It is easy to forget that oral health is as important for your pet as it is for yourself. We often think that if your animal is still eating, their teeth must be fine, but this is often not the case.
Most animals are very good at hiding pain and will continue eating despite a tooth being rotten or wobbly, or the gums being inflamed, and this is largely because in the wild, if they didn’t eat, they wouldn’t survive.
Dental disease can occur because of genetics, diet, or environmental factors, and is sometimes noticed as bad breath, avoiding hard foods, excess drooling or blood on toys after playing.
We routinely check your animal’s teeth during their annual health check and if we notice these signs then we may advise a dental procedure to be undertaken.
This involves a general anaesthetic to scale and polish the teeth, and identify the site of disease. Often diseased teeth will need to be removed because the roots are damaged, or the sensitive tissue is exposed.
We often instil local anaesthetic into the gum to numb the site before extractions and reduce pain when the patient wakes up from anaesthetic. Antibiotics and pain relief may be prescribed, depending upon the level of disease.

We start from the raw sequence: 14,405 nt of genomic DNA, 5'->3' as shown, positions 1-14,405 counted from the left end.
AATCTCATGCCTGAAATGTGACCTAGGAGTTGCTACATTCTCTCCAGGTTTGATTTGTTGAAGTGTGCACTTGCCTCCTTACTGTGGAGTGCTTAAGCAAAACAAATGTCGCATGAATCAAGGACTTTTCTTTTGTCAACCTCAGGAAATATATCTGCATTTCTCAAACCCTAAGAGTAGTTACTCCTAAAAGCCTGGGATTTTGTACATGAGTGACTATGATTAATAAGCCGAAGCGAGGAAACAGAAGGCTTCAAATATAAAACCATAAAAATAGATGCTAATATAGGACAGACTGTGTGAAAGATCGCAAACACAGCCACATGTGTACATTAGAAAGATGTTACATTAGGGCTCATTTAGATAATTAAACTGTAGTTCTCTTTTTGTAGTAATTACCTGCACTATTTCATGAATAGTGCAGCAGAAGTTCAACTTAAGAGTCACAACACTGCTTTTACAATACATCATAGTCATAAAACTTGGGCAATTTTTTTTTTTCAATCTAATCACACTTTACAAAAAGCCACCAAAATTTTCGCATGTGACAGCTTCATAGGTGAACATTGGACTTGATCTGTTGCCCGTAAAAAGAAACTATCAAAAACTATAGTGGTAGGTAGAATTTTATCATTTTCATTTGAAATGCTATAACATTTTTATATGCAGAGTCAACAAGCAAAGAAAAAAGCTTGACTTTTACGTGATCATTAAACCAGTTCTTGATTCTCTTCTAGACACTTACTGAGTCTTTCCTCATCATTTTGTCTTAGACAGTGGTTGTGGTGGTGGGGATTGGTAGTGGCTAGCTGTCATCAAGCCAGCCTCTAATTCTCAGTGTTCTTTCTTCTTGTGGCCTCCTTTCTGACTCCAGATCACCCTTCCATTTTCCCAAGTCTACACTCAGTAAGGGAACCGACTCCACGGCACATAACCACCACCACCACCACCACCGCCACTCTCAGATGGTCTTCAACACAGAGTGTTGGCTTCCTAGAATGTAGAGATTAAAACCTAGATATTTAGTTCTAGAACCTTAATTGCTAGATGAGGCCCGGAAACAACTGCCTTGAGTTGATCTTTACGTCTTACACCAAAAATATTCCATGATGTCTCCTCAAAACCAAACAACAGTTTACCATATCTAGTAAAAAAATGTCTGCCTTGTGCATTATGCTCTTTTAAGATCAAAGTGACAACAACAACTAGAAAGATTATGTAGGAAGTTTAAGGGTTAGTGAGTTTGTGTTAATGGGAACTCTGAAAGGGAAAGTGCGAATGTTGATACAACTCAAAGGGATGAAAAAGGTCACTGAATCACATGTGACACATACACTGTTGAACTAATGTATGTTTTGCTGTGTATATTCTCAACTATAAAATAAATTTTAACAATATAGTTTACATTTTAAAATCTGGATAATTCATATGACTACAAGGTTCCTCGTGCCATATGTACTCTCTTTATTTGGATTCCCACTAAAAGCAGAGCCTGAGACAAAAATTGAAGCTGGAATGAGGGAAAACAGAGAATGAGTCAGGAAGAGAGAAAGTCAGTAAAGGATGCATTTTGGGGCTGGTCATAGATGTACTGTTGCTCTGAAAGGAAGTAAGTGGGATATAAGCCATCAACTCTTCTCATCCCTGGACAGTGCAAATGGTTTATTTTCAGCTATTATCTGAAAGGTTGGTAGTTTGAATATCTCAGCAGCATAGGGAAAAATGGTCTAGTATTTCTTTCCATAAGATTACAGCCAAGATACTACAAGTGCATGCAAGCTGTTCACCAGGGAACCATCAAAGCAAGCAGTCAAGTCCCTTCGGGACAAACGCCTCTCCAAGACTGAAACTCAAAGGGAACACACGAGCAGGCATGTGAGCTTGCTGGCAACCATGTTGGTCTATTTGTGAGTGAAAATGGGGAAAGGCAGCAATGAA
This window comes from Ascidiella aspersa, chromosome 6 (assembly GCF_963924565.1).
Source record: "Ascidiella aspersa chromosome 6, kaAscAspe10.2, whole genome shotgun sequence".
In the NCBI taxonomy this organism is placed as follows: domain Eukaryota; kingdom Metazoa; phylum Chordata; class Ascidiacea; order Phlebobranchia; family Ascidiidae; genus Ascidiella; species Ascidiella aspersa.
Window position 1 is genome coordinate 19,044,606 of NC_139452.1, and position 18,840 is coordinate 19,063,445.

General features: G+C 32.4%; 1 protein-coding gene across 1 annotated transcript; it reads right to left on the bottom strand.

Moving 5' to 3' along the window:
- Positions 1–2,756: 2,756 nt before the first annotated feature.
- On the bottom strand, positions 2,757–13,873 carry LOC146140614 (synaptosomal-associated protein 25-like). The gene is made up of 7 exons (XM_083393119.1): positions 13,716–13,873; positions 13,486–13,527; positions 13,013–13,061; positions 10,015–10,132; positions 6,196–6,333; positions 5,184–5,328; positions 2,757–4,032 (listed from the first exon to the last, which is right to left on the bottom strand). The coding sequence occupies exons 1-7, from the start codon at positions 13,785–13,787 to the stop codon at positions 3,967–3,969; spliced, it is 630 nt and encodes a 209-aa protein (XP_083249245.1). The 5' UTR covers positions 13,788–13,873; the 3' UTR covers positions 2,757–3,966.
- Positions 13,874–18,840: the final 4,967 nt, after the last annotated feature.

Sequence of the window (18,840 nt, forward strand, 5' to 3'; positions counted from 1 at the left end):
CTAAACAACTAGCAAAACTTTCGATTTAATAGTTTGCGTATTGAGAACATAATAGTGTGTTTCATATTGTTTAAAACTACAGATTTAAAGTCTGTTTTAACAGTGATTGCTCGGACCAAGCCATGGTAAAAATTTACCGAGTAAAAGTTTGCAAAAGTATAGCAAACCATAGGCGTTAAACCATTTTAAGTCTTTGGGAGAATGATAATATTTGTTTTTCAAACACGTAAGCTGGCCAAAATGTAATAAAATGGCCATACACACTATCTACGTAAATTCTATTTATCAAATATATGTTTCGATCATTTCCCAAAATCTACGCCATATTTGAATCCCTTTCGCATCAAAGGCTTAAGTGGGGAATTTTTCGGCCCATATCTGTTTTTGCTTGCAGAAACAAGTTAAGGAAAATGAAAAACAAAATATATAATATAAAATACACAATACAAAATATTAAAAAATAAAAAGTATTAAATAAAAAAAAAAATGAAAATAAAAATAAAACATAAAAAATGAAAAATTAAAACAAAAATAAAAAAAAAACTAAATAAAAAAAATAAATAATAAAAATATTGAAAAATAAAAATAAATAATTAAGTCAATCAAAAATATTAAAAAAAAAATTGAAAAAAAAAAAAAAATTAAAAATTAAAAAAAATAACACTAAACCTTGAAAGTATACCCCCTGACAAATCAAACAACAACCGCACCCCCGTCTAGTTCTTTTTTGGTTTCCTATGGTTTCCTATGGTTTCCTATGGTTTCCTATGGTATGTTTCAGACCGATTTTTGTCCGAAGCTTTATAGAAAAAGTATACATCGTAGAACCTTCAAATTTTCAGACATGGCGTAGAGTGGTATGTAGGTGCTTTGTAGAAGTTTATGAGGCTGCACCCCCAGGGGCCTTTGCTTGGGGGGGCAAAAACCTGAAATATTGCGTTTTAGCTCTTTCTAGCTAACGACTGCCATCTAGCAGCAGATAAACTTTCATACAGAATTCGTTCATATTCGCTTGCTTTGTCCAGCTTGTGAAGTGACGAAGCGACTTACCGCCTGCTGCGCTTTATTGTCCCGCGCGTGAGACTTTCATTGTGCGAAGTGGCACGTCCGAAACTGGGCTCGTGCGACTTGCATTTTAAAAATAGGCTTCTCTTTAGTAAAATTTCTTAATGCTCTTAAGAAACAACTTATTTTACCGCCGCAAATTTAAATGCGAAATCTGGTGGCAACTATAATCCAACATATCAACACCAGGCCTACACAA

Cats and dogs cope very well following dental extractions and are usually back eating hard foods within a few days.
The key to maintaining good dental hygiene is instigating a cleaning programme such as using toothpastes or pet specific mouth washes. Providing hard food and chews to reduce plaque build-up will aim dental hygiene, whilst preventing chasing, or chewing stones and other hard objects will assist in preventing damaged teeth. Our nursing team can provide help and demonstration on how to brush your dog or cats’ teeth.
All animals are different, and some may never have dental issues, whilst others may require regular treatment.
If you have any concerns about your pet’s dental health or would like to discuss ways to avoid problems, we are happy to talk this through.